The Deed and the Doer in the Bible
David Daube's Gifford Lectures, Volume 1
Publication Date: May 2007
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David Daube (1909–1999) was a world renowned biblical law scholar. He was a fellow at All Souls College at Oxford, and emeritus professor of law at Oxford as well as emeritus professor of law at University of California, Berkeley. Throughout his life and continuing today, scholars have hailed his important research on Roman law, biblical law, Hebraic Law, and ethics.
Daube produced dozens of books and published more than 150 articles in scholarly journals. Now, for the first time, his twenty Gifford Lectures, delivered in 1962 and 1964, will be available to the public. His first ten Gifford Lectures have been collected in The Deed and the Doer in the Bible: David Daube's Gifford Lectures, Volume 1.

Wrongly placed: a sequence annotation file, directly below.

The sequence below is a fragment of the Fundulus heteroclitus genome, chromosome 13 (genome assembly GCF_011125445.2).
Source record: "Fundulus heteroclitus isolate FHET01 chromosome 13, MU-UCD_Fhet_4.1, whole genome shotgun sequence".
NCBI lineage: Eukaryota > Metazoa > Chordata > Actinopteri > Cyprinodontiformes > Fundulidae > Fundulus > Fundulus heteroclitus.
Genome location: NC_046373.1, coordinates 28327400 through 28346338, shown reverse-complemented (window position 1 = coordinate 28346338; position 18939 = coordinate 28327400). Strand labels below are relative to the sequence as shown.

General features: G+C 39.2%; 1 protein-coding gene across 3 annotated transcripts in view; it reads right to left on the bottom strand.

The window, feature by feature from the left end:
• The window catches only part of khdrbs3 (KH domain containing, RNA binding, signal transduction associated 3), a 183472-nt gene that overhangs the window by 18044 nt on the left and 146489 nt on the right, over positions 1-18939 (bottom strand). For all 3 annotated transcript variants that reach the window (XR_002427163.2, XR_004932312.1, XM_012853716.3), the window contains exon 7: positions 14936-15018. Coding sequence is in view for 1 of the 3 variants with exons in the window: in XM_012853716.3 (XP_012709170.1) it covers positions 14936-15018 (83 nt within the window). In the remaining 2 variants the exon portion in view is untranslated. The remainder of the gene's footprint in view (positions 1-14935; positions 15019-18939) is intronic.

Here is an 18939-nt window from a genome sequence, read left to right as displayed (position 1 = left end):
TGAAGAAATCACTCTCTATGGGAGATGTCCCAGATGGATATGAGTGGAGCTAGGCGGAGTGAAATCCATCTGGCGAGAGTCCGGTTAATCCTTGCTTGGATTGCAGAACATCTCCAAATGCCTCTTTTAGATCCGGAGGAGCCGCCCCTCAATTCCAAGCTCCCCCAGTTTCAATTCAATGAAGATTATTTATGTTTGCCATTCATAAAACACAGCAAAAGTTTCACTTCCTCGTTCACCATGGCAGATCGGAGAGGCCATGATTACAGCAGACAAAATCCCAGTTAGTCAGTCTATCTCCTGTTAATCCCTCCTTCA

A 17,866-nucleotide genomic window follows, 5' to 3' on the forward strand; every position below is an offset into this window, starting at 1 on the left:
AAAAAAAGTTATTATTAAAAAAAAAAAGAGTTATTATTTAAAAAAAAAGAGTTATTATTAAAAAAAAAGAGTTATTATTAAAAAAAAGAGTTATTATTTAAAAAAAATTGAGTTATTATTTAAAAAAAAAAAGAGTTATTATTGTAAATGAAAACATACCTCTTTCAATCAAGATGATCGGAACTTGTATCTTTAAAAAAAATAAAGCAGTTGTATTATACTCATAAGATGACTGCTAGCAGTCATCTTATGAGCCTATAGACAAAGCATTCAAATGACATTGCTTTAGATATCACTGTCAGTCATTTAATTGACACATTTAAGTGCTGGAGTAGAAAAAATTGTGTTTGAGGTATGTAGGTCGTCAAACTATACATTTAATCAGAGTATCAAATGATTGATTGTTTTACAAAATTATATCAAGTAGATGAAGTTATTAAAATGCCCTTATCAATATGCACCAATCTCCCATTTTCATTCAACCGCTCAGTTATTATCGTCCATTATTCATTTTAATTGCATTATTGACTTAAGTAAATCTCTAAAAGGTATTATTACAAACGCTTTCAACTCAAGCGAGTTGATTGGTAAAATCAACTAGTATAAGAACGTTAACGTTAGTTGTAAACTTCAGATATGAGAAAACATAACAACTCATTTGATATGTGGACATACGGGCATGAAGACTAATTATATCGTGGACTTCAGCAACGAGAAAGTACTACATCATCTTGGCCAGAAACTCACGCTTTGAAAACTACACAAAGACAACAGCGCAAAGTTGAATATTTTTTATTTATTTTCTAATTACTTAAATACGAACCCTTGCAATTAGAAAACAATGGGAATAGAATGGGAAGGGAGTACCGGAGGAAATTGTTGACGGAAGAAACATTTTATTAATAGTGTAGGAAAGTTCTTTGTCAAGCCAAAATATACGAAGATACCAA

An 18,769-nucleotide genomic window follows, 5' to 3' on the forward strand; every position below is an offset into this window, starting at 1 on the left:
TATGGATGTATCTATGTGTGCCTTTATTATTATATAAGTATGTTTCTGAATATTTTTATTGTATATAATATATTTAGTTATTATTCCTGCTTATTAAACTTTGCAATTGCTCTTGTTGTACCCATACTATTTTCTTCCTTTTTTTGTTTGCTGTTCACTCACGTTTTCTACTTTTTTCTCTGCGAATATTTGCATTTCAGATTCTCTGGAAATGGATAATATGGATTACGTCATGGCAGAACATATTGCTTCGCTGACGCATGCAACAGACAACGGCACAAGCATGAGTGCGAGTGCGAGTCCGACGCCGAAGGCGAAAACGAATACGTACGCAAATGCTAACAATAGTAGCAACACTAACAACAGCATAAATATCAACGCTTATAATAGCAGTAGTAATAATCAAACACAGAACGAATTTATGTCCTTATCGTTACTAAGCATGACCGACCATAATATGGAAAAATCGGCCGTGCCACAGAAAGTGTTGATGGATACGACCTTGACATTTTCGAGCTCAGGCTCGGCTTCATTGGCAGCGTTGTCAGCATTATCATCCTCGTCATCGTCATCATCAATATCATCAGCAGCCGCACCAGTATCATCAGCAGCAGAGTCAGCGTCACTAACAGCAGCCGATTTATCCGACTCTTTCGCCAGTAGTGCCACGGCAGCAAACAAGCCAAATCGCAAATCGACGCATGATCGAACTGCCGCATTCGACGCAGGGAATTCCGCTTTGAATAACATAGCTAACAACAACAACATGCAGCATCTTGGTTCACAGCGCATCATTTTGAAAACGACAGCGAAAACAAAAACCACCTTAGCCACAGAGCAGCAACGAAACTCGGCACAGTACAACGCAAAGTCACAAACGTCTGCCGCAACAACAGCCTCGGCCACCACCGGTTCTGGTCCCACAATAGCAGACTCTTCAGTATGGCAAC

The overall theme of Daube's Gifford Lectures is law and wisdom in the Bible. His wide-ranging deliberations reveal how complicated and profound the biblical text is. He analyzes deeds described in the Bible and considers, for example, what causes people to act in a certain way, the role of intent, why unintended deeds are sometimes punishable, and how the origin of a deed is determined. His lectures are aimed at professionals in the fields of biblical criticism, biblical history, ethics, and the history of law with respect to its roots in Old Testament traditions. Daube is a recognized master in these fields, and there are substantial applications to modern ethical and legal issues.
Calum Carmichael is professor of comparative literature and adjunct professor of law at Cornell University. He has degrees in science, historical theology, and law from the Universities of Glasgow, Edinburgh, and Oxford. He is the author of fifteen books that focus primarily on biblical law; the editor of Studies in Comparative Legal Historya five-volume series devoted to the work of David Daube, who was his tutor at Oxford (University of California Press, 2001); and the author of a memoir, Ideas and the Man: Remembering David Daube (The Max Planck Institute for European Legal History, 2004). He resides in Ithaca, New York.